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News that breaks on Twitter is now news that moves the markets, sometimes even when it's not news. Here's a look at some tweets that affected trading.
Verizon Communications has hired advisers to prepare a possible $100 billion cash and stock bid to take full control of Verizon Wireless from joint venture partner Vodafone.
Supply issues have snarled the U.S. rollout of Samsung's latest flagship smartphone, which will go on sale at carriers Sprint and T-Mobile later than expected.
Not too long ago, Wall Street analysts were leapfrogging each other with lofty price forecasts for the stock. On Wednesday, those same analysts did an about face.
If you have something you would like to discuss with Apple CEO Tim Cook, this is your chance.
Toni Sacconaghi says that Apple still has innovation and growth ahead of it.
As the smartphone revolution continues to accelerate, Broadcom's CEO Scott McGregor sees some major trends forming in the market.
Apple may finally have Wall Street off its back, but now the question lingers, just what exactly is the company planning to do with its $145 billion cash hoard?
Apple's disappointing forward guidance spells trouble for its Asian suppliers, analysts say.
A news agency tweet, that turned out to be fake about explosions at the White House injuring President Obama, sent markets on a round trip roller coaster ride.
Apple shares turned lower in the after-hours after earnings beat and the firm doubled the amount of cash it will return to shareholders. But its outlook fell short.
Some investors are starting to wonder if Apple's relatively strong earnings might ignite the next leg higher. Jim Cramer investigates.
Tuesday's mini-flash crash demonstrates what happens when high-speed data meets high speed trading.
The fake tweet that sent the stock market scurrying Tuesday should be a "wake-up call" to regulators that social media presents a major threat to investing, traders said.
Steve Jobs' death, competition from Samsung, and failure to innovate have been blamed for Apple's stock plunge. The real reason may be much less obvious.
As Apple is scheduled to report second quarter earnings Tuesday, analysts and shareholders alike are expecting a disappointing quarter.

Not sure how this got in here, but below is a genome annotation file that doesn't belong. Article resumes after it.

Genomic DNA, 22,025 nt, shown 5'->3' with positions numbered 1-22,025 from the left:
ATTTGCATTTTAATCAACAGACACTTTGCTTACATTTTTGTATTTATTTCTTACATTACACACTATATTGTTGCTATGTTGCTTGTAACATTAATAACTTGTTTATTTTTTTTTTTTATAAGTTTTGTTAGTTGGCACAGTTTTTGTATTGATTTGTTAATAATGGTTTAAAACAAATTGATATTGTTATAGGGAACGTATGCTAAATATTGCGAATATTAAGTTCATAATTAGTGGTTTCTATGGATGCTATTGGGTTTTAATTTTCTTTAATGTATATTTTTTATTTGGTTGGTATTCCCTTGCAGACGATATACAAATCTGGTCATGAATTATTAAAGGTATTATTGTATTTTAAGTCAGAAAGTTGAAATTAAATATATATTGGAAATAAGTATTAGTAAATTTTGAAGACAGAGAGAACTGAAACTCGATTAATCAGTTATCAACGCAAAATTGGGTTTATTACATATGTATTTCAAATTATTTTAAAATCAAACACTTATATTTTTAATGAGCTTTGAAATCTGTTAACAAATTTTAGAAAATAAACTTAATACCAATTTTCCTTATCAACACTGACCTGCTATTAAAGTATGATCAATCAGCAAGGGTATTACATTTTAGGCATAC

In at least a roundabout way, Apple's precipitous and rapid fall has been the stock market's gain.
Teaching people how to code could be a catalyst for the economy, said Zac Sims, co-founder and CEO of Codeacademy.
The price of content could be a headwind for Netflix, Michael Pachter of Wedbush Securities says.
Netflix beat on earnings, added more subscribers and introduced a new four-movie streaming plan. Shares jumped after-hours.
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Matt Hunter is the senior technology editor at CNBC.com.
Ari Levy is CNBC.com's senior technology reporter in San Francisco.
Working from Los Angeles, Boorstin is CNBC's media and entertainment reporter and editor of CNBC.com's Media Money section.
Jon Fortt is an on-air editor. He covers the companies, start-ups, and trends that are driving innovation in the industry.
Josh Lipton is CNBC's technology correspondent, working from CNBC's Silicon Valley bureau.
Flipboard CEO Mike McCue said on Wednesday that he personally loves Twitter, but would not comment on acquisition rumors.
Spotify founder and CEO Daniel Ek explains why his company must compete with Instagram, not just Pandora and Apple's Beats Music.
9to5Mac senior editor, Mark Gurman, said Friday that Apple is trying to revive declining iPad sales with a new function.
As Vienna's life science companies grow, the sector risks falling behind rivals across in the U.S.
Mobile games have exploded recently but many gamemakers are struggling forcing them to look for new ways to engage users.
The "Internet of Everything" – the connection of people, process, data and things – could usher in a new era of growth in the Middle East.